COP27: Kicking the can down the road
Another annual UN ritual to coordinate global response to climate change, the two-week COP27 summit at the Egyptian resort of Sharm el-Sheikh, exposed our collective inability to look beyond our noses
Another annual UN ritual to coordinate global response to climate change, the two-week COP27 summit at the Egyptian resort of Sharm el-Sheikh, exposed our collective inability to look beyond our noses. It was at best ‘a symbolic victory’ for the developing world, but from a more zoomed-out perspective, another lost opportunity to agree on meaningful change.
At COP26 in Glasgow, where both decibel levels were higher, Sharm el-Sheikh was projected optimistically as an ‘Implementation COP’ (Conference of Parties to the UN Framework Convention on Climate Change). The world was expected to take decisive steps to reduce emissions and global warming, move away from fossil fuels and adapt economies and lifestyles for a greener future. It was also expected to firm up plans and funding by rich nations, historically responsible for much of the global warming, to mitigate the losses, including loss of livelihood and biodiversity, suffered due to climate change by poor and vulnerable nations. The expectations from COP27 were also higher because of the series of natural disasters in the run-up to this edition of the summit—such as the devastating floods in Pakistan or the severe drought in Kenya—which should have encouraged a more united approach. But all that the talkathon managed to achieve was an agreement to set up a ‘Loss and Damage’ Fund to mitigate losses to the poorest and most vulnerable nations. High on rhetoric and thin on detail, the most important ‘who/when/how’ questions were left to a transitional team to thrash out and present to COP28 next year. Is that really “a step forward”, as the summit apologists would have you think? The idea of reparation has been in circulation for the past three decades and the developed nations had committed themselves to a fund at the Paris conference seven years ago. The Paris summit (COP21, 2015) had resolved to create a corpus with annual contributions from rich nations amounting to $100 billion and to make the fund operative by 2020. COP27 agreed, in principle, to create a corpus of $500 billion, with annual increments of $200 billion, and details to be presented next year when the UAE hosts COP28. If that isn’t kicking the can down the road…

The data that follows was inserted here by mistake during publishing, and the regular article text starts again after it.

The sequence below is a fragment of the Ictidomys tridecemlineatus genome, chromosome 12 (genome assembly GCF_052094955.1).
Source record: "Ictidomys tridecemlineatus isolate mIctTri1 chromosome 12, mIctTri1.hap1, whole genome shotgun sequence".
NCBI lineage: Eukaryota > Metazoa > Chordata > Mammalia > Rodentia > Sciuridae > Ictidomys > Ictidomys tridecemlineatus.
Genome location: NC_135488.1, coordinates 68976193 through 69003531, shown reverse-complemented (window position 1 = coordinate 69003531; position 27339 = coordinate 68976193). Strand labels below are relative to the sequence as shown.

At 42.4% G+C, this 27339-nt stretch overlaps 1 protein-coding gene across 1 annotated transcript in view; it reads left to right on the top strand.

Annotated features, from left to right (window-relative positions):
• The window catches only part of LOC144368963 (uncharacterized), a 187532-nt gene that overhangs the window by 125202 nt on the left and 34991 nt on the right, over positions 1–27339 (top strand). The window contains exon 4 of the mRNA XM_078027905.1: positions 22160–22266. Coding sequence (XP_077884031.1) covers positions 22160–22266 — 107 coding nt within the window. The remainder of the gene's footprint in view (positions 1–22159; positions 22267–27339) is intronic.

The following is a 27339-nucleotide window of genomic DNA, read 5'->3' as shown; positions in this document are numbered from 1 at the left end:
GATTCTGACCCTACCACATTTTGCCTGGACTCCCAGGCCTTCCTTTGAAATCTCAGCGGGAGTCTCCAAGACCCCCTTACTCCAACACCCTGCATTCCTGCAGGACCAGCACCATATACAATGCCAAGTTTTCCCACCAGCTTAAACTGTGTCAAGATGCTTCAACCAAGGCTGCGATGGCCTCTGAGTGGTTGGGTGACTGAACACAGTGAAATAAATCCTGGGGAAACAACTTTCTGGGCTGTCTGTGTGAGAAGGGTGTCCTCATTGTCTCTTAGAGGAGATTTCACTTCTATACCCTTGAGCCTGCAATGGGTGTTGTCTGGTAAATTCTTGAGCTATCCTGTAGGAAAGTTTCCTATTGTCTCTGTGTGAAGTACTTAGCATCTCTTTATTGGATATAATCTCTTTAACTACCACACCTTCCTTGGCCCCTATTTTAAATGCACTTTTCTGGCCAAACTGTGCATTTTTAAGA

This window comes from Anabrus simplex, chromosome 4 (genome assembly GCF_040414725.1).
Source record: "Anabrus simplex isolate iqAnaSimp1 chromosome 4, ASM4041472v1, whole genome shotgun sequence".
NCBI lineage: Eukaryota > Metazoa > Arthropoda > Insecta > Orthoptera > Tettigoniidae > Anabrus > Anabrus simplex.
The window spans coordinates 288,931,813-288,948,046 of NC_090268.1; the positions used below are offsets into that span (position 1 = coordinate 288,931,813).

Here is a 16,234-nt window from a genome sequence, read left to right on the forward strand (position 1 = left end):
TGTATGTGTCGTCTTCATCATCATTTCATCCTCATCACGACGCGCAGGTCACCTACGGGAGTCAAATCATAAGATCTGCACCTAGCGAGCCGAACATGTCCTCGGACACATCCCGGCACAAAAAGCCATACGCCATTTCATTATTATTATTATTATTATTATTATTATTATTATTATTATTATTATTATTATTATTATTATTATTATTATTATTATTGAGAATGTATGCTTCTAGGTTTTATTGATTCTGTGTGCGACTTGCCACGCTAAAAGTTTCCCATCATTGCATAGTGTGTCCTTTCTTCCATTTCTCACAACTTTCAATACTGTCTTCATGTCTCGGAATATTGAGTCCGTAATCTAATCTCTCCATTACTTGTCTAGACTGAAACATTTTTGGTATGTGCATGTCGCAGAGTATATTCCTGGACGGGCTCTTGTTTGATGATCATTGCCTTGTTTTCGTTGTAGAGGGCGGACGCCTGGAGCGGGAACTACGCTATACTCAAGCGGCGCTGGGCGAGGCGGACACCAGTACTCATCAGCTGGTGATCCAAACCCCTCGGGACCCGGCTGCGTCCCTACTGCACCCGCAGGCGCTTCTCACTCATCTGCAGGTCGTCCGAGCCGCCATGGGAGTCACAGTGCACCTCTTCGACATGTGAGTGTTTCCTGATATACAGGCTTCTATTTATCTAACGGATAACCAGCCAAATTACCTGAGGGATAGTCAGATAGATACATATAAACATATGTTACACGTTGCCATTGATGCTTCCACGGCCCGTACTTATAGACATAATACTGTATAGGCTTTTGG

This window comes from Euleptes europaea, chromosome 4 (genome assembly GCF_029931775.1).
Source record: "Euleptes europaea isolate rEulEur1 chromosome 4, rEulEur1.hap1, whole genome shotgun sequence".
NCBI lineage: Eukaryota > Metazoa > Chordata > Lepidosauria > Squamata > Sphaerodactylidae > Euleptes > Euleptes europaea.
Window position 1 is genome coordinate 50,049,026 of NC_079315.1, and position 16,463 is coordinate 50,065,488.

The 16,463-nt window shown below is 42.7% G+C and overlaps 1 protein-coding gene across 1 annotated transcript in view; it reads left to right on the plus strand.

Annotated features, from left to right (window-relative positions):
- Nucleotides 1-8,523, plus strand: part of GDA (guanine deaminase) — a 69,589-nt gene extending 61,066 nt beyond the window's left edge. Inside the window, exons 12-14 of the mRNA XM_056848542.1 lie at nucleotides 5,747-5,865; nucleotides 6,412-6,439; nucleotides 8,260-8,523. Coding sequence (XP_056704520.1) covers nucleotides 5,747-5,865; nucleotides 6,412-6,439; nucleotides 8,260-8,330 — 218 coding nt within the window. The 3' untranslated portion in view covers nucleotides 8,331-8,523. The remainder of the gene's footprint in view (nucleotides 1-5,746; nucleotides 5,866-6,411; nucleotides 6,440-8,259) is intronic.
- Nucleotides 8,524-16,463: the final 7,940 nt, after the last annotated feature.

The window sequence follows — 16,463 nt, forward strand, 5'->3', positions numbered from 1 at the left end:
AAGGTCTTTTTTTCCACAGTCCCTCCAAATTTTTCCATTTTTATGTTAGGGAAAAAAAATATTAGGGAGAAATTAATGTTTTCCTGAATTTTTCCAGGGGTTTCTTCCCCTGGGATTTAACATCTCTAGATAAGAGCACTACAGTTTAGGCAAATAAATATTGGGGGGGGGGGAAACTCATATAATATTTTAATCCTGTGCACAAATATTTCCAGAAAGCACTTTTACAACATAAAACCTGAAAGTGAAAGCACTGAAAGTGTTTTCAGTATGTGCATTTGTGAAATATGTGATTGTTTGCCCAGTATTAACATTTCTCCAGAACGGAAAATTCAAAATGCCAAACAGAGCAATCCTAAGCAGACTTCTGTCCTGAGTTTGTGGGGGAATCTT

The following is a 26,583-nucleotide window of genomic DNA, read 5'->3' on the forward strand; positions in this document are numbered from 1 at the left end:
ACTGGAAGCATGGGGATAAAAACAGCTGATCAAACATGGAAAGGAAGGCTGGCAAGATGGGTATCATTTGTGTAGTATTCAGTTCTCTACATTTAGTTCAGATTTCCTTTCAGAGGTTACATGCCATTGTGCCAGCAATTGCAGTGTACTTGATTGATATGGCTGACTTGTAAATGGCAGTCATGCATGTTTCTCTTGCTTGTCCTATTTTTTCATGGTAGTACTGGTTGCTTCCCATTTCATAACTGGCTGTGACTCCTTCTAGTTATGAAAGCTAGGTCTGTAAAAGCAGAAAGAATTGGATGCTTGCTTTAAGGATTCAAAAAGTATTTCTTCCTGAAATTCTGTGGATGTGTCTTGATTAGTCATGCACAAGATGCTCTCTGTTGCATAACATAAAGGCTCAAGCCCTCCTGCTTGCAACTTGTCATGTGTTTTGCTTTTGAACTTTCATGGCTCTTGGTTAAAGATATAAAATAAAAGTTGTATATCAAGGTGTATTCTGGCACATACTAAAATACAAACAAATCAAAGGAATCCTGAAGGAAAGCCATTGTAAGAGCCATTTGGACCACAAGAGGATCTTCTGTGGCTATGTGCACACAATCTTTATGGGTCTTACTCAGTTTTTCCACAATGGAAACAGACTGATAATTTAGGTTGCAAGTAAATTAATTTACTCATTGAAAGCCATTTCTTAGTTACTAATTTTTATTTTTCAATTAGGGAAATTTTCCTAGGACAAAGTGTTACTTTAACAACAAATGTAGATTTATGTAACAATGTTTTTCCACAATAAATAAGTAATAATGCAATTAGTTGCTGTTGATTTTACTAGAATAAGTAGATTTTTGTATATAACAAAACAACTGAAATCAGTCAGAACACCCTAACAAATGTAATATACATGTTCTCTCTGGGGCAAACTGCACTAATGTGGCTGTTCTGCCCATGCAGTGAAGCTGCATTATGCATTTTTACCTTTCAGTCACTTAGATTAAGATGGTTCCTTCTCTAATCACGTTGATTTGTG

India is unlikely to be a recipient of such largesse because of its large and growing economy. Indeed, there was pressure at COP27 from rich nations to make large emitters like China and India donors instead. While funds are needed no doubt to compensate poor nations for losses caused by climate change, it is not enough by itself. The world needs a broader consensus— and far more real action—on economic, technological, infrastructural and lifestyle choices to reduce carbon footprints and check global warming. Some ironies are stark: of private jets arriving at Sharm el-Sheikh; of contingents of delegates growing ever larger; of fossil fuel producers sponsoring sessions at a climate-change summit… Meanwhile, we don’t seem to have a way to end a highly polluting war (yes, that too!) in Ukraine or the arms race between nations. Global trade continues to drive manufacturing to poorer countries with cheap labour and weak regulation. The rich are getting richer, consuming more than ever, and not just in the western world but also in avowedly communist countries like China and stillaspiring ones like India. Don’t be surprised to hear, yet again, from any or all summit eminences that “there is enough for every man’s need but not for every man’s greed.” We have heard that before, and you didn’t have to travel to the summit to declaim one more time.